Read AMA Morning Rounds®’ most popular stories in medicine and public health from the week of March 22, 2021–March 26, 2021.

The Washington Post (3/19, A1, Wan, Sellers, Ahmed, Guskin) reported health care workers were the first group of people in the U.S. to be offered SARS-CoV-2 vaccines, but three months later, “many remain unconvinced, unreached and unprotected.” In a survey (3/7) conducted by The Washington Post and the Kaiser Family Foundation between February 11 and March 7, 52% of front-line health care workers have received at least one dose of a SARS-CoV-2 vaccine, and more than a third “said they were not confident vaccines were sufficiently tested for safety and effectiveness.”

NBC News (3/22, Edwards) reports researchers conducted a research review and published a paper in Nature Medicine that “describes the potential long-term effects of the coronavirus on the entire body, highlighting the challenges long-haulers face in their recovery.” NBC News adds, “The review outlines in detail every organ affected by long-term [COVID-19], including the lungs, heart, kidneys and skin, as well as the gastrointestinal, neurologic and endocrine systems.”

The New York Times (3/23, A1, Robbins, LaFraniere, Weiland, Mueller) reports, “Federal health officials said Tuesday that the encouraging results that AstraZeneca announced about its [COVID-19] vaccine may have been based on outdated and incomplete information about the vaccine’s effectiveness, an extraordinary blow to the credibility of an already embattled vaccine.” NIAID “said that an independent panel of medical experts that has been helping to oversee AstraZeneca’s U.S. trial had ‘expressed concern that AstraZeneca may have included outdated information from that trial, which may have provided an incomplete view of the efficacy data.’”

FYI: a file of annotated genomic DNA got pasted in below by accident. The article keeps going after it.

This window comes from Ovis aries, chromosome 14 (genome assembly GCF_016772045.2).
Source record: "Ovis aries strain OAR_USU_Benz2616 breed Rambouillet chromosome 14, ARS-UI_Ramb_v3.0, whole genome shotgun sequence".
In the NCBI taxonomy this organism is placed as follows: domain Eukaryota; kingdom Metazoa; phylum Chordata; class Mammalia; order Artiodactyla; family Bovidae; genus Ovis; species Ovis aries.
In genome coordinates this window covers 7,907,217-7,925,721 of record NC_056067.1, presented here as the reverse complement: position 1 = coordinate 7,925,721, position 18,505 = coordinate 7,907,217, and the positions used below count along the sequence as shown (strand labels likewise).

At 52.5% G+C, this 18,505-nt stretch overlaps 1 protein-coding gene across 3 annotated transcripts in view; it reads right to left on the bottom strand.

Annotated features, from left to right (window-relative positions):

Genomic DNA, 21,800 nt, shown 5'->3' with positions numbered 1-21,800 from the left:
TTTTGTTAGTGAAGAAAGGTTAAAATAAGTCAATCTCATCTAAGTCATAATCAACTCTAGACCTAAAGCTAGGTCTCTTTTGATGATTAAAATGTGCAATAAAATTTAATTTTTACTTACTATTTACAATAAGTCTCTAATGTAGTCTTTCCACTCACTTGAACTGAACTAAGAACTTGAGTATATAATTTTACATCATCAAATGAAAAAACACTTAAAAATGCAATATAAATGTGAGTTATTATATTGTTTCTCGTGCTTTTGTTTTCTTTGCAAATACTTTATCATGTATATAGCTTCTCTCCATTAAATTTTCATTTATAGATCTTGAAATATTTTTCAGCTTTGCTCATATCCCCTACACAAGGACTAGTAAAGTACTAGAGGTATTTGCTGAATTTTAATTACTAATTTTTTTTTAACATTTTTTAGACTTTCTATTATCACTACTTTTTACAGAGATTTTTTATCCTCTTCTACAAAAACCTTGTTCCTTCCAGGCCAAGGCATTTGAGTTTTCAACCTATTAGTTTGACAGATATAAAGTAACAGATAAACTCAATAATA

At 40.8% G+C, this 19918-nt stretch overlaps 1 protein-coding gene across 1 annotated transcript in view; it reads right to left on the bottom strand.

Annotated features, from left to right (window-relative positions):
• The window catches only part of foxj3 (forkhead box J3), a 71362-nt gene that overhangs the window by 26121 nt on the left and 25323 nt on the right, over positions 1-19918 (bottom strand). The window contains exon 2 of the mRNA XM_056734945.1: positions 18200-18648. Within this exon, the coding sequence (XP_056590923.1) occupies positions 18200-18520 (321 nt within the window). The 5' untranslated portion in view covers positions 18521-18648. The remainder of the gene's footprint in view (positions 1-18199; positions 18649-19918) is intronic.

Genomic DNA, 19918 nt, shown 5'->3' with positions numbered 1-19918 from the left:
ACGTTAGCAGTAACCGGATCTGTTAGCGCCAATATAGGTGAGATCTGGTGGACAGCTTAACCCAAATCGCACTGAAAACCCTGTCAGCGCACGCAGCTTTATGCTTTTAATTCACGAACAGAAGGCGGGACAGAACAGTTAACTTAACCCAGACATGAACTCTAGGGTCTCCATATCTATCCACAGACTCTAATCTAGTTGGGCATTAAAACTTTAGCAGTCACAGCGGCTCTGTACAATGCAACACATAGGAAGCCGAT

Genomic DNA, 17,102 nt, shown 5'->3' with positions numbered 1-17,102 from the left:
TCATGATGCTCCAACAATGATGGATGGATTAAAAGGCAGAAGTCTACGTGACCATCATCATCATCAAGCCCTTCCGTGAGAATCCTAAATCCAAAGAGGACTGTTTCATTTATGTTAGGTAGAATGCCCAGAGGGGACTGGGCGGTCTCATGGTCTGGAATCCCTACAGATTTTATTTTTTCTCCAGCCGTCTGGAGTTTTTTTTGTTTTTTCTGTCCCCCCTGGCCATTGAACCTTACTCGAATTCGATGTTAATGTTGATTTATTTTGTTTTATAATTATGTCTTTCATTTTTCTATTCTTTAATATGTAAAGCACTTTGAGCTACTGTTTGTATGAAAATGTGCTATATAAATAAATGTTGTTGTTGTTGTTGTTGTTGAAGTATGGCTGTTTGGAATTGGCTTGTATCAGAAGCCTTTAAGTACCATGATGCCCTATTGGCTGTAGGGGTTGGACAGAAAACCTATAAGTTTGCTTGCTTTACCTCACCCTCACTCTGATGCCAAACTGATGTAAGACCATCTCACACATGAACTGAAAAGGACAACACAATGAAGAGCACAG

The Washington Post (3/23, Johnson, McGinley, Booth) reports on Monday, AstraZeneca said the vaccine was 79% effective based on the results of its clinical trial in the U.S., but “that news release triggered concern among independent monitors [on the Data and Safety Monitoring Board] who had seen more recent data, because when an additional month was taken into account, the effectiveness ranged from 69 to 75%.”

Reuters (3/24, Swift, Pandey) reports that AstraZeneca “said its COVID-19 vaccine was 76% effective at preventing symptomatic illness in a new analysis of its major U.S. trial – a tad lower than the level announced earlier this week in a report that was criticised for using outdated information.” U.S. health officials “had publicly rebuked the drugmaker for not using the most up-to-date information when it published an interim analysis on Monday that said the vaccine was 79% effective.” The latest data were “based on 190 infections among more than 32,400 participants in the United States, Chile and Peru.”

CNN (3/24, Fox) reports that AstraZeneca “updated its data on how well its coronavirus vaccine works, saying late Wednesday the vaccine showed 76% efficacy against symptomatic coronavirus disease and 100% efficacy against severe or critical disease or the need for hospitalization.” The vaccine “was 85% effective in preventing symptoms in volunteers 65 and older, the company said.”

Modern Healthcare (3/25, Hellmann, Subscription Publication) reports, “The Senate voted Thursday to delay Medicare payment cuts for the rest of the year, a big win for hospitals and providers.” The cuts “were scheduled to resume next week absent Congressional action, but providers lobbied hard for an extension of the moratorium, arguing the pandemic continues to negatively impact their bottom lines.”

AMA Morning Rounds news coverage is developed in affiliation with Bulletin Healthcare LLC. Subscribe to Morning Rounds Daily.

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